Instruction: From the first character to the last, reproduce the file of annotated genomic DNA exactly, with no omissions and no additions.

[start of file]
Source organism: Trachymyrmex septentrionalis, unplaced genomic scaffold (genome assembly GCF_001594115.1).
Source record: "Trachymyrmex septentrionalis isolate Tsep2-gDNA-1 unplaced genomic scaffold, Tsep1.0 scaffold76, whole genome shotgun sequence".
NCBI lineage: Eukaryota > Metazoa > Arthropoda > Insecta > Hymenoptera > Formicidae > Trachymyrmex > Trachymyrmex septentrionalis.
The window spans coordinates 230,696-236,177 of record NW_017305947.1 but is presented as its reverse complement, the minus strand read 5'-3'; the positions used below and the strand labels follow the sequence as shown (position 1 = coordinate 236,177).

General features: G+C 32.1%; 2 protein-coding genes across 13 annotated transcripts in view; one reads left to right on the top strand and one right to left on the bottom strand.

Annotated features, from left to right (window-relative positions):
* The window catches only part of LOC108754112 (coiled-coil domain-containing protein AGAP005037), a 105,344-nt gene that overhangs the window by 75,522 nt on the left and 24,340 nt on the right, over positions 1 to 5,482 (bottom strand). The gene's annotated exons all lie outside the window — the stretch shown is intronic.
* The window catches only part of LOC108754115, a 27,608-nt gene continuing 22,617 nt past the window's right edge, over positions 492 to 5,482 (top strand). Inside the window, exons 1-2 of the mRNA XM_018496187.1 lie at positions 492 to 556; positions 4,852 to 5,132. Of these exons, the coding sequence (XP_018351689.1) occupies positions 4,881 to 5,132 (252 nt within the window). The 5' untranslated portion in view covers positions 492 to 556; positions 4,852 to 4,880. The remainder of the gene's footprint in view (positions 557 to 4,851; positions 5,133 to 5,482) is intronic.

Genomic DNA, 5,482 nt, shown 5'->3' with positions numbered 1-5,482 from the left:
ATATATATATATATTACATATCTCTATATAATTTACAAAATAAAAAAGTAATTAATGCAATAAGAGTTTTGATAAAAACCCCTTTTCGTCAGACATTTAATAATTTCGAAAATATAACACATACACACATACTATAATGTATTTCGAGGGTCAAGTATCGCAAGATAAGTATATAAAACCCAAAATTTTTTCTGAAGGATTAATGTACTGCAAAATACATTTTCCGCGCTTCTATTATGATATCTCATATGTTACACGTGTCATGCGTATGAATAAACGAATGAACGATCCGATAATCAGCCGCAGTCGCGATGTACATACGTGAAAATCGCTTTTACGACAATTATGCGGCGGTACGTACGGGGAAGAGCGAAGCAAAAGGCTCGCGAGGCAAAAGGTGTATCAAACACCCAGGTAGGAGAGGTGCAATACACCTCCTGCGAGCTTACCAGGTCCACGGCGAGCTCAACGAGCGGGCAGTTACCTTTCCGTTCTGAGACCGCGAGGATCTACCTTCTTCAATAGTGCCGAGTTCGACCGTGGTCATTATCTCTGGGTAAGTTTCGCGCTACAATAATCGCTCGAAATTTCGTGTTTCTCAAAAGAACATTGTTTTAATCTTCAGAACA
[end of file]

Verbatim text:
Source organism: Trachymyrmex septentrionalis, unplaced genomic scaffold (genome assembly GCF_001594115.1).
Source record: "Trachymyrmex septentrionalis isolate Tsep2-gDNA-1 unplaced genomic scaffold, Tsep1.0 scaffold76, whole genome shotgun sequence".
NCBI lineage: Eukaryota > Metazoa > Arthropoda > Insecta > Hymenoptera > Formicidae > Trachymyrmex > Trachymyrmex septentrionalis.
The window spans coordinates 230,696-236,177 of record NW_017305947.1 but is presented as its reverse complement, the minus strand read 5'-3'; the positions used below and the strand labels follow the sequence as shown (position 1 = coordinate 236,177).

General features: G+C 32.1%; 2 protein-coding genes across 13 annotated transcripts in view; one reads left to right on the top strand and one right to left on the bottom strand.

Annotated features, from left to right (window-relative positions):
* The window catches only part of LOC108754112 (coiled-coil domain-containing protein AGAP005037), a 105,344-nt gene that overhangs the window by 75,522 nt on the left and 24,340 nt on the right, over positions 1 to 5,482 (bottom strand). The gene's annotated exons all lie outside the window — the stretch shown is intronic.
* The window catches only part of LOC108754115, a 27,608-nt gene continuing 22,617 nt past the window's right edge, over positions 492 to 5,482 (top strand). Inside the window, exons 1-2 of the mRNA XM_018496187.1 lie at positions 492 to 556; positions 4,852 to 5,132. Of these exons, the coding sequence (XP_018351689.1) occupies positions 4,881 to 5,132 (252 nt within the window). The 5' untranslated portion in view covers positions 492 to 556; positions 4,852 to 4,880. The remainder of the gene's footprint in view (positions 557 to 4,851; positions 5,133 to 5,482) is intronic.

Genomic DNA, 5,482 nt, shown 5'->3' with positions numbered 1-5,482 from the left:
ATATATATATATATTACATATCTCTATATAATTTACAAAATAAAAAAGTAATTAATGCAATAAGAGTTTTGATAAAAACCCCTTTTCGTCAGACATTTAATAATTTCGAAAATATAACACATACACACATACTATAATGTATTTCGAGGGTCAAGTATCGCAAGATAAGTATATAAAACCCAAAATTTTTTCTGAAGGATTAATGTACTGCAAAATACATTTTCCGCGCTTCTATTATGATATCTCATATGTTACACGTGTCATGCGTATGAATAAACGAATGAACGATCCGATAATCAGCCGCAGTCGCGATGTACATACGTGAAAATCGCTTTTACGACAATTATGCGGCGGTACGTACGGGGAAGAGCGAAGCAAAAGGCTCGCGAGGCAAAAGGTGTATCAAACACCCAGGTAGGAGAGGTGCAATACACCTCCTGCGAGCTTACCAGGTCCACGGCGAGCTCAACGAGCGGGCAGTTACCTTTCCGTTCTGAGACCGCGAGGATCTACCTTCTTCAATAGTGCCGAGTTCGACCGTGGTCATTATCTCTGGGTAAGTTTCGCGCTACAATAATCGCTCGAAATTTCGTGTTTCTCAAAAGAACATTGTTTTAATCTTCAGAACA